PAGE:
At the beginning of the year my boss implemented a new dress code. Corporate casual. First of all, I would like to say that the business is not a corporation. It is, in fact, an LLC and that C stands for company. LLC’s are generally the best option when there’s a sole owner of the company. And yes, he’s the sole owner. Which means that he gets to make all the rules. Even if they’re stupid.
No one was quite sure what corporate casual meant. We googled it. The gist of every article is that no one knows what corporate casual is. It seems to involve a lot of polo shirts and also, for women, a lot of creative darting and tailoring. By creative I mean it has basically no relation to the female body. Or, it has some kind of a relationship to some female’s body but whose is a mystery. Middle-aged Barbie with relaxed proportions.
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Rule number one is NO JEANS. Well, black jeans are okay but blue jeans are not. If you wear blue jeans you are liable to look sloppy. Doesn’t matter if your jeans are $300 designer jeans that you are wearing with an expensive collared shirt, blazer, and oxfords. Blue jeans give people license to look sloppy and so they are not allowed. They also stain the off-white Eames office chair knockoffs from Crate & Barrel with an indigo butt. Of course, my boss wears blue jeans in the office all the time. But also of course, he’s the boss so he can do whatever he wants. Actually, those jeans might be more of a washed teal. Which seems more offensive.
Rule number two is UPTOWN. It’s an interior design firm whose clients are all billionaires who live on the Upper East Side. The office used to be in SoHo but now it’s in Midtown and now that we are in Midtown we are no longer allowed to dress downtown. The guidelines we were given were “the shops on Fifth and Madison Avenues.” He means in the 60s but there’s an Urban Outfitters on 43rd and 5th and even though I’m not 17 I’m tempted to follow the letter and ignore the spirit and shop exclusively at Urban Outfitters from this day forward.
Rule number three is “no shorts unless they are from Bergdorfs.”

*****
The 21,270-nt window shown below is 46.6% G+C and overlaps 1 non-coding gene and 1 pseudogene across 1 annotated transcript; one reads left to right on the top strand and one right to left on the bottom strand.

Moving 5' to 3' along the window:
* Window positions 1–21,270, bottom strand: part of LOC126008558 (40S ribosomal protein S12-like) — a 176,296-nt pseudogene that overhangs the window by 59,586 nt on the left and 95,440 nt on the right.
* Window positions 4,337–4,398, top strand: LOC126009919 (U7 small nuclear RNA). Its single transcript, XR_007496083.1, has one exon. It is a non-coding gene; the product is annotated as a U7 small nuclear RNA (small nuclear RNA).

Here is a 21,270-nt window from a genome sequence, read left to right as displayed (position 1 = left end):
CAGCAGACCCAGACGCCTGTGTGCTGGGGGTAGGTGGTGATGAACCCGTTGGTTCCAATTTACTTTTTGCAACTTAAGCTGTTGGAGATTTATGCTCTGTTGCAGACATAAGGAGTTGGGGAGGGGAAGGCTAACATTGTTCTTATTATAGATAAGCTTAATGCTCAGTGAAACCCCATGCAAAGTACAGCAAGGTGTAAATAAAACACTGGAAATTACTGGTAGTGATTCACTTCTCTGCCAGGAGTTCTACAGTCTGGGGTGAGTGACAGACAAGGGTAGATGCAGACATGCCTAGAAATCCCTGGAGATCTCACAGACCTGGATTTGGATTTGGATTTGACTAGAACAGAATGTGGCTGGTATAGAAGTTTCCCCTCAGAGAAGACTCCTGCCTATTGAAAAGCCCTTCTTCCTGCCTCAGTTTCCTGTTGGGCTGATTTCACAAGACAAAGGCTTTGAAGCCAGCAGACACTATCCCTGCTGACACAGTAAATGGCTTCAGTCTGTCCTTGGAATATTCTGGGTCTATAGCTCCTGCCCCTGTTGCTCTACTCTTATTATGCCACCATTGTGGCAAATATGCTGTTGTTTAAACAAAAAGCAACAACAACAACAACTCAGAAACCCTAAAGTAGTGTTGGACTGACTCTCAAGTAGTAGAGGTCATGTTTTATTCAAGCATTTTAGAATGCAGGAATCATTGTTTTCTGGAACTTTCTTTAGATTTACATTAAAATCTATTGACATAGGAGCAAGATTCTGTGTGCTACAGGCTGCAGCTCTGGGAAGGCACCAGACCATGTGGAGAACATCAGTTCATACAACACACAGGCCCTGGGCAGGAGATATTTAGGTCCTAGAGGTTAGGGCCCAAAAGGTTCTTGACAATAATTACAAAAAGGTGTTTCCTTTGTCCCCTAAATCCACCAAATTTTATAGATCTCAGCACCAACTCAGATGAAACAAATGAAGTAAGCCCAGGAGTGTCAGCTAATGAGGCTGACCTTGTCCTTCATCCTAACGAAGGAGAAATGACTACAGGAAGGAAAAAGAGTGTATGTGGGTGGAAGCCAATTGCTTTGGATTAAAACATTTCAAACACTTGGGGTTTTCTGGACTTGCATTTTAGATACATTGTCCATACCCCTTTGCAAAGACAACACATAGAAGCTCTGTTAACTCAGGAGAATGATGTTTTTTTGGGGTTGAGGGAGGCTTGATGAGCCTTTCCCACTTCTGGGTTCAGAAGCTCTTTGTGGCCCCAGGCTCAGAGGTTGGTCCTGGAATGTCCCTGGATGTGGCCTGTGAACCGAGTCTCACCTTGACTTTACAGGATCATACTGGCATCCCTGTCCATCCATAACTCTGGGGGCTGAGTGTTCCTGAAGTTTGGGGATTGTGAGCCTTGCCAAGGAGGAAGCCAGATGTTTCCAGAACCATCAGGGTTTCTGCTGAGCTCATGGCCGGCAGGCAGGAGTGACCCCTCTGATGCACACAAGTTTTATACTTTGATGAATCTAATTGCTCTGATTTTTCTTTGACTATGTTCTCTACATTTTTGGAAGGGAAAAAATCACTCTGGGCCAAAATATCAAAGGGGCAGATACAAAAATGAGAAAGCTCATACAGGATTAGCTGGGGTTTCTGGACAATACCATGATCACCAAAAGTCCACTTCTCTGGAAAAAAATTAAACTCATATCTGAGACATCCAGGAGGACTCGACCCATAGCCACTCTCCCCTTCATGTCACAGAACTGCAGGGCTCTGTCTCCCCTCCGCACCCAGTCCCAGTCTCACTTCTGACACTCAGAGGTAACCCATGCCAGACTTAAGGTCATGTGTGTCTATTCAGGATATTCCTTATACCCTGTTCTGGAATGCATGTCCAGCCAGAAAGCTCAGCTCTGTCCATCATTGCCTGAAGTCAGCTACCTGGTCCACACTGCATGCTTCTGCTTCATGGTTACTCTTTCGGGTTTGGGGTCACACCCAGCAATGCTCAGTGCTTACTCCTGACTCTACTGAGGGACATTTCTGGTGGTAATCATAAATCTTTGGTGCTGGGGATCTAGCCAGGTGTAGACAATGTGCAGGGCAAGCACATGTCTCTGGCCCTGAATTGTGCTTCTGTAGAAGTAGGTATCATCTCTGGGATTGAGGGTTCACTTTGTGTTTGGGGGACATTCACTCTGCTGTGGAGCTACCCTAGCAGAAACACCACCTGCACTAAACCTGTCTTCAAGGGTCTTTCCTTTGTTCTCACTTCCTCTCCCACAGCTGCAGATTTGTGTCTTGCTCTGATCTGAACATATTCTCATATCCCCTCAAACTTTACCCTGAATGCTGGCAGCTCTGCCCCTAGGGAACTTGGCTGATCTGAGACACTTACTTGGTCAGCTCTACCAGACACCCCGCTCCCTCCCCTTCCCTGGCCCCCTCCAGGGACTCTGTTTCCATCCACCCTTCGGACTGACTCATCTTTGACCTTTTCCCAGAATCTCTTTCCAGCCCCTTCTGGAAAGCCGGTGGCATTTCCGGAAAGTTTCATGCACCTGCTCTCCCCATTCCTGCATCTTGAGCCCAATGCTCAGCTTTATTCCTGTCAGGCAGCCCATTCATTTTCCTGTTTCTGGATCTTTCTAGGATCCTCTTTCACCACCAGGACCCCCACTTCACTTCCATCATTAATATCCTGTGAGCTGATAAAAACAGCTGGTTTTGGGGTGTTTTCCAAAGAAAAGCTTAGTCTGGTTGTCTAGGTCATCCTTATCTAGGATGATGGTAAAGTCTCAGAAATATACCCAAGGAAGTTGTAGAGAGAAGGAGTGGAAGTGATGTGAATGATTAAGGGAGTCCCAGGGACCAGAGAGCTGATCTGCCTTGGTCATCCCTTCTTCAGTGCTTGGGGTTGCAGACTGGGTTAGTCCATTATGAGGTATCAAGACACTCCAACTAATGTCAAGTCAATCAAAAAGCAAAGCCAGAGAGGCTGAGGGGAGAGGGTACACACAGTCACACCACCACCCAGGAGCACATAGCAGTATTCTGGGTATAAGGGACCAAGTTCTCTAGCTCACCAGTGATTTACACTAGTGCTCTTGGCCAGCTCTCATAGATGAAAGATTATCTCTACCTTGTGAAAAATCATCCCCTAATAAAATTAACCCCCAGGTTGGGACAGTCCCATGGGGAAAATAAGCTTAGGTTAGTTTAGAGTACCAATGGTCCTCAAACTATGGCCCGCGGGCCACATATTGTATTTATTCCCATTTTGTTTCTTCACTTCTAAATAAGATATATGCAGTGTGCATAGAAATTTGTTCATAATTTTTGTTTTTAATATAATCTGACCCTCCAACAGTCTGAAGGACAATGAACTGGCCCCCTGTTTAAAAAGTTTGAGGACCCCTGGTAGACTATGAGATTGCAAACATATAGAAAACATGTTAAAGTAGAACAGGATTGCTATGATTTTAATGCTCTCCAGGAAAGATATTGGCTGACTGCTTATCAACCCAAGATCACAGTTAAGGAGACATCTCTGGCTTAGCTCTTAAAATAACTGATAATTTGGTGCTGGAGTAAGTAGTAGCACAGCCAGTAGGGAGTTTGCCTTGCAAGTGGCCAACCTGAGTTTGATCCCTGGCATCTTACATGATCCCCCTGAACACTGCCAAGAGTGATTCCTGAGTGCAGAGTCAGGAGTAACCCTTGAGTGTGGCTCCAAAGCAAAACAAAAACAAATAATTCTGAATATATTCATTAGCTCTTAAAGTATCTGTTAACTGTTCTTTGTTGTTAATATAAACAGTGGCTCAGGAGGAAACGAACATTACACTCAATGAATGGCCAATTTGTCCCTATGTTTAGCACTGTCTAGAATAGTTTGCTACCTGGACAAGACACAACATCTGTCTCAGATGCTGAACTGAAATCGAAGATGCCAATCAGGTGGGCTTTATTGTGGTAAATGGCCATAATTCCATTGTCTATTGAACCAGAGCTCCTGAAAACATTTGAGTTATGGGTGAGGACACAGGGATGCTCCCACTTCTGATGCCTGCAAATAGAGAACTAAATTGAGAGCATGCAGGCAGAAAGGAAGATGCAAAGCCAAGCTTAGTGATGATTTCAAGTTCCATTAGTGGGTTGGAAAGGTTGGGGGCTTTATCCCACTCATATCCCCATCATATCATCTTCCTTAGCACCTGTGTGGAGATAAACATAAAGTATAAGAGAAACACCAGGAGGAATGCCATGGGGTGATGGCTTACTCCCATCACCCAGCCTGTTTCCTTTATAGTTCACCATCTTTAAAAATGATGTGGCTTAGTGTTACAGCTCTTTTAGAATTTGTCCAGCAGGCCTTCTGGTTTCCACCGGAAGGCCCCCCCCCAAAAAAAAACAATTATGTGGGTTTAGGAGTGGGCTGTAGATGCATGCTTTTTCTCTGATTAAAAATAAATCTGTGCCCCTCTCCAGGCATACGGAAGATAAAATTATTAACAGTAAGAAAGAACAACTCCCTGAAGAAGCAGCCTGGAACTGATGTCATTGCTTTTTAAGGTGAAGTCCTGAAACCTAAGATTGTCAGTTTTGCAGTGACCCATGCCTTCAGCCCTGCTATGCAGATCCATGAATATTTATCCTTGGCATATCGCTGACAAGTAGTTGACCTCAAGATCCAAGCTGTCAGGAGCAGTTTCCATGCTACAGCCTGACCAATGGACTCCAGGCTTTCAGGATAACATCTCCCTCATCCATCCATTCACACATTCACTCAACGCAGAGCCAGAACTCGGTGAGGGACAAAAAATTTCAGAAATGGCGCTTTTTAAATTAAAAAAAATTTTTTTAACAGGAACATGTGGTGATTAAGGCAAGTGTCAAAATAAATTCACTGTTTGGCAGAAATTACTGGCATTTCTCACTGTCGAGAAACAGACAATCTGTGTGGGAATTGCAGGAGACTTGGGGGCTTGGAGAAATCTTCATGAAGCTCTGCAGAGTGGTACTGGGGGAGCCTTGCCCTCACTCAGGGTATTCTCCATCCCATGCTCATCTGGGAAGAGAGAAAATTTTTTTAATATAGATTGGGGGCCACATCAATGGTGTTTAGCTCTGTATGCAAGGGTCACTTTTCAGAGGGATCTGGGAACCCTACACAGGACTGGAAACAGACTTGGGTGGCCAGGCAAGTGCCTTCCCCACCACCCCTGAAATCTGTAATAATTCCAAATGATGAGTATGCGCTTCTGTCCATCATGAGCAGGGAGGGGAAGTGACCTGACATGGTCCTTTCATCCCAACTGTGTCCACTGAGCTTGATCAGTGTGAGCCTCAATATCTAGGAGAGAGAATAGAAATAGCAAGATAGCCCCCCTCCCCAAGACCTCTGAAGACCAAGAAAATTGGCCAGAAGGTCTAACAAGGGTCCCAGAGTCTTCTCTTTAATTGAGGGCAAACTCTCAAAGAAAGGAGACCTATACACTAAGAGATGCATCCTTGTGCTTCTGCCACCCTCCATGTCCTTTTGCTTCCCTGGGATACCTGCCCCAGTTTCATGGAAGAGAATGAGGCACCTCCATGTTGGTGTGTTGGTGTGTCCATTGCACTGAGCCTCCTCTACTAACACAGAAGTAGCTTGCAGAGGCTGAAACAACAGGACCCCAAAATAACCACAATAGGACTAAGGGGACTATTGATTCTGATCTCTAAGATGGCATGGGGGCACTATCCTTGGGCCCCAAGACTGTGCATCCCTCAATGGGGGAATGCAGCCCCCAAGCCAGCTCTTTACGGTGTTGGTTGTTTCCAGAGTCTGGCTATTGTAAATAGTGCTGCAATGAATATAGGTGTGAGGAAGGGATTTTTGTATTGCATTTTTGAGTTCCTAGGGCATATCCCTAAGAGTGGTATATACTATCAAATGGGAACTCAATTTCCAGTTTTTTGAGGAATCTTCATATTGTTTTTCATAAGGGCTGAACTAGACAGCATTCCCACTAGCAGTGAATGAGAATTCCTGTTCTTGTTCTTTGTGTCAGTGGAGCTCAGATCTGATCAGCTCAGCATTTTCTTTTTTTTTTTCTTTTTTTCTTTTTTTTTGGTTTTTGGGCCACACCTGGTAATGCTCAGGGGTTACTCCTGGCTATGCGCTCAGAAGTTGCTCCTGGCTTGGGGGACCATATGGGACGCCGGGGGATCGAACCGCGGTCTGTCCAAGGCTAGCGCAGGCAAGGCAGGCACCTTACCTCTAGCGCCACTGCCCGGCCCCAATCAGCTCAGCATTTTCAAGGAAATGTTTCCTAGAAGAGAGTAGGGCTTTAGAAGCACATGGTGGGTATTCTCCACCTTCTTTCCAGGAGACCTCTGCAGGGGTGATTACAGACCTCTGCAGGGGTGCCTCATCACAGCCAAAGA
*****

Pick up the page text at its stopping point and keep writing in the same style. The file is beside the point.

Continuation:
Rule number four is men must tuck their collared shirts in (they are only allowed to wear collared shirts). And shine your shoes because a man with scuffed shoes is pathetic.
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I’m not a man, but I do wear collared shirts most of the time. I never tuck them in. I spent most of the winter trying to get away with slipping under the dress code as much as I could. I wore a collared shirt, but it was plaid flannel, and I wore it with black jeans (but expensive designer black jeans, so). Rule number three seems sexist. Why can’t men wear shorts if women can wear skirts? Women can’t wear shorts either but men can definitely not wear skirts. I’m going to assume that capris are out of the question for any gender just for the sake of cultural decency.
The thing about a dress code is looking presentable. Ultimately, presenting. A man looks like a man and a woman looks like a woman. Any other gender is not possible in corporate casual. Gay men (and this is interior design so there are plenty of gay men, the boss included) must look like men. You can be a queen, but tuck that shirt in and wear a suit if possible. Lesbians can look like either men or women, but please, choose one. Gender fluidity is a downtown construct and our clients have no tolerance for queerness. Why would they? Their 20,000-square-foot houses are designed down to the the toilet roll holders. Everything is expensive and everything is in its right place. Wicker for the Natatorium chaise lounges and chintz for the Guest Bedroom Sitting Room club chairs and don’t you dare think about mink pillows in the Breakfast Nook, those are for His Study (He being the master of the house). Even the servants’ quarters are completely designed (though it’s just Crate & Barrel for them).
As my boss said in our last staff meeting, “We are selling people an aspirational lifestyle.” Presenting is not the same as being. It’s showing people what you’d like them to see. Presenting is aspirational, even if those aspirations aren’t your own but the ones you’re paid to present.